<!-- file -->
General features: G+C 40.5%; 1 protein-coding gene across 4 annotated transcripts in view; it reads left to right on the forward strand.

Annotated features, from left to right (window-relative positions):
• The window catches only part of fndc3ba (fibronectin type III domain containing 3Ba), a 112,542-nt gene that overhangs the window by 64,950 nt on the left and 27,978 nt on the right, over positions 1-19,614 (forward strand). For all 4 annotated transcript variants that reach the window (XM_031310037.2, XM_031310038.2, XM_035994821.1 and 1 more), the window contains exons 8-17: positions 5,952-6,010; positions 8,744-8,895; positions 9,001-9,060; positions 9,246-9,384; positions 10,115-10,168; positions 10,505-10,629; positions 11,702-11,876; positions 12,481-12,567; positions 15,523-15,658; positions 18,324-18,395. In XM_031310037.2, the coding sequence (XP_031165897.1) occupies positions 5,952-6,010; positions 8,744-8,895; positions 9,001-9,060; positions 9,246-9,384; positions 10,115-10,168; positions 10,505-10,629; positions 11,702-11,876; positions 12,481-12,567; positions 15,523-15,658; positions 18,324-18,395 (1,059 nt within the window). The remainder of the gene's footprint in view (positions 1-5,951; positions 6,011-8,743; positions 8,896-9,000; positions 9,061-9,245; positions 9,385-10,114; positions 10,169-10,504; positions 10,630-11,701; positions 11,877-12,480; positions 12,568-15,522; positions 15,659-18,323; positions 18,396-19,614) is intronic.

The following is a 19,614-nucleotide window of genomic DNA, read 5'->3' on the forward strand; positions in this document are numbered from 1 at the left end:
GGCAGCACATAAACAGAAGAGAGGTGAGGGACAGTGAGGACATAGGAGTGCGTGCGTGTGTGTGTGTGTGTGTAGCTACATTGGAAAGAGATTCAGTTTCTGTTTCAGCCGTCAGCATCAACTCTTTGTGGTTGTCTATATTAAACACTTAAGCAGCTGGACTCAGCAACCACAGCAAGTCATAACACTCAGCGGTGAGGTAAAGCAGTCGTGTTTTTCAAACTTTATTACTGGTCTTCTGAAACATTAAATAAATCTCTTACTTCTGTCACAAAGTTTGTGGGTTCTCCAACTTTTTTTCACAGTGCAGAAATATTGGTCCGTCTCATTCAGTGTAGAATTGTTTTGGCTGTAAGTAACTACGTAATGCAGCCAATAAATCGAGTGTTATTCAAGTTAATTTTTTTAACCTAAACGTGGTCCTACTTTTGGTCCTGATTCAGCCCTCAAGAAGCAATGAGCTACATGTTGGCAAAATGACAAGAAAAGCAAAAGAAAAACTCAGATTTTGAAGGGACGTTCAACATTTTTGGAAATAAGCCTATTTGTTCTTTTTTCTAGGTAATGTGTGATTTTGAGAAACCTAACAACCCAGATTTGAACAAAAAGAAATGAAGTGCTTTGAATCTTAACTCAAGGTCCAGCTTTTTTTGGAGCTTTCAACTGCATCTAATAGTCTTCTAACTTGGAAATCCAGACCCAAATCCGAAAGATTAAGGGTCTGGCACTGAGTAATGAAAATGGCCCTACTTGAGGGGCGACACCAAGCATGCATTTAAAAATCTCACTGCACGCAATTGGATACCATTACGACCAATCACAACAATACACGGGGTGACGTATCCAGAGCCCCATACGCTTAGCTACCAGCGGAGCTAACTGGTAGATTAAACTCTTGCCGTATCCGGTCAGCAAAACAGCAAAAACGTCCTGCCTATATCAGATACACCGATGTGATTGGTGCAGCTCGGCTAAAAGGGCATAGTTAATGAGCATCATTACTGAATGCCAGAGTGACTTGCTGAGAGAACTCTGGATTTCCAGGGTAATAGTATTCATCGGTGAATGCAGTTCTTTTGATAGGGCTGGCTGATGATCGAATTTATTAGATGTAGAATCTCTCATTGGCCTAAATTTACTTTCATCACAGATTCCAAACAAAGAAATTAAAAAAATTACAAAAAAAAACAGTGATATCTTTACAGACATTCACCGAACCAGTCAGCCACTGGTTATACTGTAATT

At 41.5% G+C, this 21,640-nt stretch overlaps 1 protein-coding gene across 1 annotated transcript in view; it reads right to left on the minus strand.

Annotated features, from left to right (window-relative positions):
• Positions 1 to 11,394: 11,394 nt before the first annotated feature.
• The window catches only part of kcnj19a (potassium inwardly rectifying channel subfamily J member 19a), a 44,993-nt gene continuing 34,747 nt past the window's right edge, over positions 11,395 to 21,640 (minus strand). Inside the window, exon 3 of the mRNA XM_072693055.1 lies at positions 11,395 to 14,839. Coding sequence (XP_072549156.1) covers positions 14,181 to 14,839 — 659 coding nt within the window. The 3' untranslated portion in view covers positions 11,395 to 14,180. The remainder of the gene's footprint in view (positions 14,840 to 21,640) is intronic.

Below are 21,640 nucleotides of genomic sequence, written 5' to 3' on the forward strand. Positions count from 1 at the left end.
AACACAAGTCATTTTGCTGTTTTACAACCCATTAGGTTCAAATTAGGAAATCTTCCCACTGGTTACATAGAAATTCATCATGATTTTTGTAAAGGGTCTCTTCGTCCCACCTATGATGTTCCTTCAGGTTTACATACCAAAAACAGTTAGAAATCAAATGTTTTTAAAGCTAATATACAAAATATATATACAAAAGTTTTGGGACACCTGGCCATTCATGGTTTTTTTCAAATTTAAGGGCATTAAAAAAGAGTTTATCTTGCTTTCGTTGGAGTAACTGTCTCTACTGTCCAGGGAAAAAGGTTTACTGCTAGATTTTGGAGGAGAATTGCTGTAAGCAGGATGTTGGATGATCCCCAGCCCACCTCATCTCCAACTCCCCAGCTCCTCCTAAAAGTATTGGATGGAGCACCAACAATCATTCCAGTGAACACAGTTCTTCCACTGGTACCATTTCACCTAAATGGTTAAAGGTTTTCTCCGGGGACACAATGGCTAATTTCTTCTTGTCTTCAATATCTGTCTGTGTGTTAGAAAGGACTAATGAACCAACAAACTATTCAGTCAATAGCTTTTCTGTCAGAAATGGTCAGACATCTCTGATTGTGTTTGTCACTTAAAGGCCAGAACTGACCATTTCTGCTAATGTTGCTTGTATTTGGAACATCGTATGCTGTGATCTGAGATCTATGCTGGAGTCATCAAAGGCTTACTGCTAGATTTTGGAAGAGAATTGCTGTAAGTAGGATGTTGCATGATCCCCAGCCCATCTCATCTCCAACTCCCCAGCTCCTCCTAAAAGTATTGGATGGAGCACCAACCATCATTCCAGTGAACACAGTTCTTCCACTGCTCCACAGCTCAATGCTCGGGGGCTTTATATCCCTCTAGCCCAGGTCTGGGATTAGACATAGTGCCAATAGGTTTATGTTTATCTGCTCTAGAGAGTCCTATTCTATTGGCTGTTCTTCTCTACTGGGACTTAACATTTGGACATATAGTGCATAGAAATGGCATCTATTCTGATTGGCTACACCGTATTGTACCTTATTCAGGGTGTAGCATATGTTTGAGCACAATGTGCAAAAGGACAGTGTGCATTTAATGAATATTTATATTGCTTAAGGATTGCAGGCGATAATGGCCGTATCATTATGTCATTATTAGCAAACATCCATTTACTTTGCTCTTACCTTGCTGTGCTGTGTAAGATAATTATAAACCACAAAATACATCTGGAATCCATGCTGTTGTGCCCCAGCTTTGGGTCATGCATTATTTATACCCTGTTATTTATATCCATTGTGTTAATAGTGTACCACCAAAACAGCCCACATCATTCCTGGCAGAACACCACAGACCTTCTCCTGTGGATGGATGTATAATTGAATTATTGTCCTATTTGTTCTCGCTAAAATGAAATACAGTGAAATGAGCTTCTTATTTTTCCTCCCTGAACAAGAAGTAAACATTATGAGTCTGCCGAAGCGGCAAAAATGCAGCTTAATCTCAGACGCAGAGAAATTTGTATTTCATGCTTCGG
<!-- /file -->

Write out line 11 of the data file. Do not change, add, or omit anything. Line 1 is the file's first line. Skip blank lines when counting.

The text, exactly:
AACACAAGTCATTTTGCTGTTTTACAACCCATTAGGTTCAAATTAGGAAATCTTCCCACTGGTTACATAGAAATTCATCATGATTTTTGTAAAGGGTCTCTTCGTCCCACCTATGATGTTCCTTCAGGTTTACATACCAAAAACAGTTAGAAATCAAATGTTTTTAAAGCTAATATACAAAATATATATACAAAAGTTTTGGGACACCTGGCCATTCATGGTTTTTTTCAAATTTAAGGGCATTAAAAAAGAGTTTATCTTGCTTTCGTTGGAGTAACTGTCTCTACTGTCCAGGGAAAAAGGTTTACTGCTAGATTTTGGAGGAGAATTGCTGTAAGCAGGATGTTGGATGATCCCCAGCCCACCTCATCTCCAACTCCCCAGCTCCTCCTAAAAGTATTGGATGGAGCACCAACAATCATTCCAGTGAACACAGTTCTTCCACTGGTACCATTTCACCTAAATGGTTAAAGGTTTTCTCCGGGGACACAATGGCTAATTTCTTCTTGTCTTCAATATCTGTCTGTGTGTTAGAAAGGACTAATGAACCAACAAACTATTCAGTCAATAGCTTTTCTGTCAGAAATGGTCAGACATCTCTGATTGTGTTTGTCACTTAAAGGCCAGAACTGACCATTTCTGCTAATGTTGCTTGTATTTGGAACATCGTATGCTGTGATCTGAGATCTATGCTGGAGTCATCAAAGGCTTACTGCTAGATTTTGGAAGAGAATTGCTGTAAGTAGGATGTTGCATGATCCCCAGCCCATCTCATCTCCAACTCCCCAGCTCCTCCTAAAAGTATTGGATGGAGCACCAACCATCATTCCAGTGAACACAGTTCTTCCACTGCTCCACAGCTCAATGCTCGGGGGCTTTATATCCCTCTAGCCCAGGTCTGGGATTAGACATAGTGCCAATAGGTTTATGTTTATCTGCTCTAGAGAGTCCTATTCTATTGGCTGTTCTTCTCTACTGGGACTTAACATTTGGACATATAGTGCATAGAAATGGCATCTATTCTGATTGGCTACACCGTATTGTACCTTATTCAGGGTGTAGCATATGTTTGAGCACAATGTGCAAAAGGACAGTGTGCATTTAATGAATATTTATATTGCTTAAGGATTGCAGGCGATAATGGCCGTATCATTATGTCATTATTAGCAAACATCCATTTACTTTGCTCTTACCTTGCTGTGCTGTGTAAGATAATTATAAACCACAAAATACATCTGGAATCCATGCTGTTGTGCCCCAGCTTTGGGTCATGCATTATTTATACCCTGTTATTTATATCCATTGTGTTAATAGTGTACCACCAAAACAGCCCACATCATTCCTGGCAGAACACCACAGACCTTCTCCTGTGGATGGATGTATAATTGAATTATTGTCCTATTTGTTCTCGCTAAAATGAAATACAGTGAAATGAGCTTCTTATTTTTCCTCCCTGAACAAGAAGTAAACATTATGAGTCTGCCGAAGCGGCAAAAATGCAGCTTAATCTCAGACGCAGAGAAATTTGTATTTCATGCTTCGG